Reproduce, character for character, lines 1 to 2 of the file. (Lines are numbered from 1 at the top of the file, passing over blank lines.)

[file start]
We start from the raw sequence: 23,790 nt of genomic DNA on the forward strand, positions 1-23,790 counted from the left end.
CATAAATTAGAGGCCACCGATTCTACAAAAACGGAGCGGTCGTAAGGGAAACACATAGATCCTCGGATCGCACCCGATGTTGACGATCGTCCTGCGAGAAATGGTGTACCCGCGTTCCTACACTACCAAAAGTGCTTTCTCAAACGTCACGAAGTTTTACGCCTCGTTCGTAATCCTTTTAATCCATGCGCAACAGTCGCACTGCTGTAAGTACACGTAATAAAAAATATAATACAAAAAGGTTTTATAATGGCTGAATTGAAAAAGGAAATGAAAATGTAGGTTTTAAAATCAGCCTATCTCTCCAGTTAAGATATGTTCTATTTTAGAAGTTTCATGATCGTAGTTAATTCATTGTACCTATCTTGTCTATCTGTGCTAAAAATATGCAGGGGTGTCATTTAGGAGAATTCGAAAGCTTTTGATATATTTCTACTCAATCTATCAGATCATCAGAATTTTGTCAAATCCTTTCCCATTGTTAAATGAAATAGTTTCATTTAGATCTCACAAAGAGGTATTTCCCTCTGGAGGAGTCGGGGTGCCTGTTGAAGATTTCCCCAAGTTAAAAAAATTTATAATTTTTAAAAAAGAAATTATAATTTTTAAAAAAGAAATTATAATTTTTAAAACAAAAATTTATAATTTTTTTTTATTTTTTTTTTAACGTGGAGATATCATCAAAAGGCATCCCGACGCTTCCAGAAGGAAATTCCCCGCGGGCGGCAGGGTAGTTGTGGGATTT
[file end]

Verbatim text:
We start from the raw sequence: 23,790 nt of genomic DNA on the forward strand, positions 1-23,790 counted from the left end.
CATAAATTAGAGGCCACCGATTCTACAAAAACGGAGCGGTCGTAAGGGAAACACATAGATCCTCGGATCGCACCCGATGTTGACGATCGTCCTGCGAGAAATGGTGTACCCGCGTTCCTACACTACCAAAAGTGCTTTCTCAAACGTCACGAAGTTTTACGCCTCGTTCGTAATCCTTTTAATCCATGCGCAACAGTCGCACTGCTGTAAGTACACGTAATAAAAAATATAATACAAAAAGGTTTTATAATGGCTGAATTGAAAAAGGAAATGAAAATGTAGGTTTTAAAATCAGCCTATCTCTCCAGTTAAGATATGTTCTATTTTAGAAGTTTCATGATCGTAGTTAATTCATTGTACCTATCTTGTCTATCTGTGCTAAAAATATGCAGGGGTGTCATTTAGGAGAATTCGAAAGCTTTTGATATATTTCTACTCAATCTATCAGATCATCAGAATTTTGTCAAATCCTTTCCCATTGTTAAATGAAATAGTTTCATTTAGATCTCACAAAGAGGTATTTCCCTCTGGAGGAGTCGGGGTGCCTGTTGAAGATTTCCCCAAGTTAAAAAAATTTATAATTTTTAAAAAAGAAATTATAATTTTTAAAAAAGAAATTATAATTTTTAAAACAAAAATTTATAATTTTTTTTTATTTTTTTTTTAACGTGGAGATATCATCAAAAGGCATCCCGACGCTTCCAGAAGGAAATTCCCCGCGGGCGGCAGGGTAGTTGTGGGATTT